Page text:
TRANSPORT minister Felix Mhona has told Senate that government is working with the Higher and Tertiary Education ministry to come up with locally-made vehicle registration plates in order to cut down on the import bill.
Currently, there is a backlog in the production of vehicle plates as the materials used for their manufacture are imported from Germany.
“Firstly, number plates are not accessible to many people because they are paid for in foreign currency, which becomes a difficulty for many Zimbabweans,” the Transport minister said.
“I want to inform this august Senate that there are plans to ensure that number plates are accessible in the country. Security measures should be put in place so that some people will not get the number plates using corrupt ways. Therefore, we are trying to ensure that the number plates that are manufactured have security features.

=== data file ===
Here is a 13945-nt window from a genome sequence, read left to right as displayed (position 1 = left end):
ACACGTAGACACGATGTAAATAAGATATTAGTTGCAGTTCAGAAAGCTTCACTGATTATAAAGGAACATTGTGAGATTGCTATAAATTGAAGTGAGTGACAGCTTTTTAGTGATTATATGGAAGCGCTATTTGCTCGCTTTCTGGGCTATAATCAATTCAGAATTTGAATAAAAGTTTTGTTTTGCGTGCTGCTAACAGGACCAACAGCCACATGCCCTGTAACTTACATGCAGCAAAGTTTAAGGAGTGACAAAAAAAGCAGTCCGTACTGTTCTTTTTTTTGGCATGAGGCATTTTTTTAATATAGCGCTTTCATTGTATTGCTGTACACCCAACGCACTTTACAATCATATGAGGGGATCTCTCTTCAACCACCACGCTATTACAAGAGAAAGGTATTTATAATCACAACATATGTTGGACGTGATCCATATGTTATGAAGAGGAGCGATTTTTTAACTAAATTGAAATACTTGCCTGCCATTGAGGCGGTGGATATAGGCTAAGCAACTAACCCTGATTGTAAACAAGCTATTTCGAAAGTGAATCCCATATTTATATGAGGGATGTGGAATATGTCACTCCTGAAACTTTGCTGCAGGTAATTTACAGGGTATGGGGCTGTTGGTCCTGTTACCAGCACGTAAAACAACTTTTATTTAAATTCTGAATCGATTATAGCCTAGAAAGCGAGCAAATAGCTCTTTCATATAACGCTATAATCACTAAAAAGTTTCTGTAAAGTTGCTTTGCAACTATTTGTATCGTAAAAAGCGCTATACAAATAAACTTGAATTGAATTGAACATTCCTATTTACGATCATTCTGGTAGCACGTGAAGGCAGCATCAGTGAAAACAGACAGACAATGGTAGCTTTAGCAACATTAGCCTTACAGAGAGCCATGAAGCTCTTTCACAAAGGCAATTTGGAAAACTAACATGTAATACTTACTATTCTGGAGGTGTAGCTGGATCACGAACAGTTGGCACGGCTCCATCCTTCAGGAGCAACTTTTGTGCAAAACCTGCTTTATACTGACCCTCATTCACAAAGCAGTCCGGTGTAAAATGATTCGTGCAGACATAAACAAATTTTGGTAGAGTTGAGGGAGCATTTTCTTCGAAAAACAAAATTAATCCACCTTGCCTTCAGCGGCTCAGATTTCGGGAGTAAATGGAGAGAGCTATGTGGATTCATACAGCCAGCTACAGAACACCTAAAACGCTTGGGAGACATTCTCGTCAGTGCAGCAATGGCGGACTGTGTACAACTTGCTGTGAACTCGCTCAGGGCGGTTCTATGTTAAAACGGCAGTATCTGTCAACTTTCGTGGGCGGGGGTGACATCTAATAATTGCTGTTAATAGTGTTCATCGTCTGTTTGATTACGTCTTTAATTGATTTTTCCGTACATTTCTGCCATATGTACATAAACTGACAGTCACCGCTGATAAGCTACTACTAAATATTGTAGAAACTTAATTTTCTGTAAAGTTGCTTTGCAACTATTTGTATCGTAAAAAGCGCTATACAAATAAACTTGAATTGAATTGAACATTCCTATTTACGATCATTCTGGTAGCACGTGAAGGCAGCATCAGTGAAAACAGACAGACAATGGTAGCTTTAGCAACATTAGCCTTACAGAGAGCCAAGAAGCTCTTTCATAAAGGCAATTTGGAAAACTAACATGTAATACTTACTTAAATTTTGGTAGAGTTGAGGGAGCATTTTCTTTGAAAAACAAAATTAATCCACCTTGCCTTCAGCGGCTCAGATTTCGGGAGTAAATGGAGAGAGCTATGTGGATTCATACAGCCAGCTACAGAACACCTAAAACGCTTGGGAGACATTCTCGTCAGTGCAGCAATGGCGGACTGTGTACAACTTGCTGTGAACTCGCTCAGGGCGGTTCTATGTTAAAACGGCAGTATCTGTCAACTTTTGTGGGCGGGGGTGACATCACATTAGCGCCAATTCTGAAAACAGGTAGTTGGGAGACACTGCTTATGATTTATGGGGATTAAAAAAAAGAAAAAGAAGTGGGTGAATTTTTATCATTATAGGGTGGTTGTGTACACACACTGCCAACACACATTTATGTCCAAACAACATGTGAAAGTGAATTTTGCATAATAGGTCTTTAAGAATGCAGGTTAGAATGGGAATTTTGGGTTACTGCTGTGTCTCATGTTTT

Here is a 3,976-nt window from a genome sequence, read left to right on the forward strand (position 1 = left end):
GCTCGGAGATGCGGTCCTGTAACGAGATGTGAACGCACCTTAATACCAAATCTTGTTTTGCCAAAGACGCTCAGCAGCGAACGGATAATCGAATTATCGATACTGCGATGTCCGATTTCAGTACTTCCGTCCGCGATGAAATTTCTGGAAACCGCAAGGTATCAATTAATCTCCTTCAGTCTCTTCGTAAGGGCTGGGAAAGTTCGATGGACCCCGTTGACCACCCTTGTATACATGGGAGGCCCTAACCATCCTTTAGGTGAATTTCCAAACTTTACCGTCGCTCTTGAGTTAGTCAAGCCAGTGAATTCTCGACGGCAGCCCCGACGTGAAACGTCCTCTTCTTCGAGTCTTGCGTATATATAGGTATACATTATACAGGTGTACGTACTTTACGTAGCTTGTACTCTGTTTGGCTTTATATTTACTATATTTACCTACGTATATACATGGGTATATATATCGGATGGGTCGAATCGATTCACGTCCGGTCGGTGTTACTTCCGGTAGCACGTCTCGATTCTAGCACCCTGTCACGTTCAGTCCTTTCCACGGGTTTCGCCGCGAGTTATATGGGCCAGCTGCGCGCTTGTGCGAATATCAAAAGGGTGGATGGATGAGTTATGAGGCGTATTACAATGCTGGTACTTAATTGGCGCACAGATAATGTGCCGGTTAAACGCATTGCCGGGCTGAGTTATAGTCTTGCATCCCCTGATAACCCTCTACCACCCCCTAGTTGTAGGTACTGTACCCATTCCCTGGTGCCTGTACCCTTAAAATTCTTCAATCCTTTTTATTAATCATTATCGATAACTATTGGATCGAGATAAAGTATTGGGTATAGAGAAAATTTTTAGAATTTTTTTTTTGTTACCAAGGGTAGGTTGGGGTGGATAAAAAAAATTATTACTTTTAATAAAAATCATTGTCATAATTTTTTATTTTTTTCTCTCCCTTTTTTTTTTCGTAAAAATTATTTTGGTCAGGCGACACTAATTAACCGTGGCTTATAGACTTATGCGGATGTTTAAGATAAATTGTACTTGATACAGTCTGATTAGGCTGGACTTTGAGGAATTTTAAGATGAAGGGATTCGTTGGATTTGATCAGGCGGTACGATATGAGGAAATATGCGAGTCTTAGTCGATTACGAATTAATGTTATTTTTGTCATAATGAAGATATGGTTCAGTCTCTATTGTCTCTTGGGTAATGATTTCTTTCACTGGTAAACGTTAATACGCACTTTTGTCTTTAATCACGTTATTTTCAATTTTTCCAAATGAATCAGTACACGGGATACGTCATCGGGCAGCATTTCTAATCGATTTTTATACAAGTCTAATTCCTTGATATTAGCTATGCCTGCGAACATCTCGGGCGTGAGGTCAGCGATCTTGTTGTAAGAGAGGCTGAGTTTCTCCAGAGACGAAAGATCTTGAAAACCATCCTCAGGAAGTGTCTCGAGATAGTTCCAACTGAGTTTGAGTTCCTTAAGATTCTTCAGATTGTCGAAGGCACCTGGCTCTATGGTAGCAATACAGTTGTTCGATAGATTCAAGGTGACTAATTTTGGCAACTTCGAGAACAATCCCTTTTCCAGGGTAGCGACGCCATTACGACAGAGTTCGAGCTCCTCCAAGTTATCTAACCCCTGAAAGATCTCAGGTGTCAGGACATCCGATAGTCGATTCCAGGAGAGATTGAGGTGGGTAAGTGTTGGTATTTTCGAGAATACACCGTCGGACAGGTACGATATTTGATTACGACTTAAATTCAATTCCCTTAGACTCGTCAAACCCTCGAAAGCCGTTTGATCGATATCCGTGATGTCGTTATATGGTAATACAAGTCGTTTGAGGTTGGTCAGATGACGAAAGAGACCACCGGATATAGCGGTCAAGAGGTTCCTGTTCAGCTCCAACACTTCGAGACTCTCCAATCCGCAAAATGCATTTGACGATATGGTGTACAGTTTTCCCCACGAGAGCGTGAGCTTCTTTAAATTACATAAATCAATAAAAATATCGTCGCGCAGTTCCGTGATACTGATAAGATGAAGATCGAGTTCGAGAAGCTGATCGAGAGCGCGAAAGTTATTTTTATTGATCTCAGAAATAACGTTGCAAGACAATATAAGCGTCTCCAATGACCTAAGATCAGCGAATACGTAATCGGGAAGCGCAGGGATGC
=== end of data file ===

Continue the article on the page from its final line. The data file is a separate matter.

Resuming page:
“Our university students are also working with the Ministry of Higher and Tertiary Education to see if they can make the number plates which can raise our flag so that we stop importing and they will be accessible in this country. I believe that we are going to announce the stage we have reached with tertiary institutions on the issue of making number plates,” he said.
Chiefs Council president Fortune Charumbira then suggested that if birth certificates and identity cards were locally produced with all the requisite security features, the same should apply to vehicle registration plates.
Last year, Central Vehicle Registry registrar George Makoni told the Parliamentary Portfolio Committee on Transport that due to lack of foreign currency in the country, there was a huge backlog of plus or minus 57 000 vehicles that needed new plates.
Makoni said more than US$1 million was needed to manufacture a set of new plates at a cost of US$80 each to clear the backlog.
Vehicle plates have five security features, making them very difficult for thieves to produce counterfeit copies.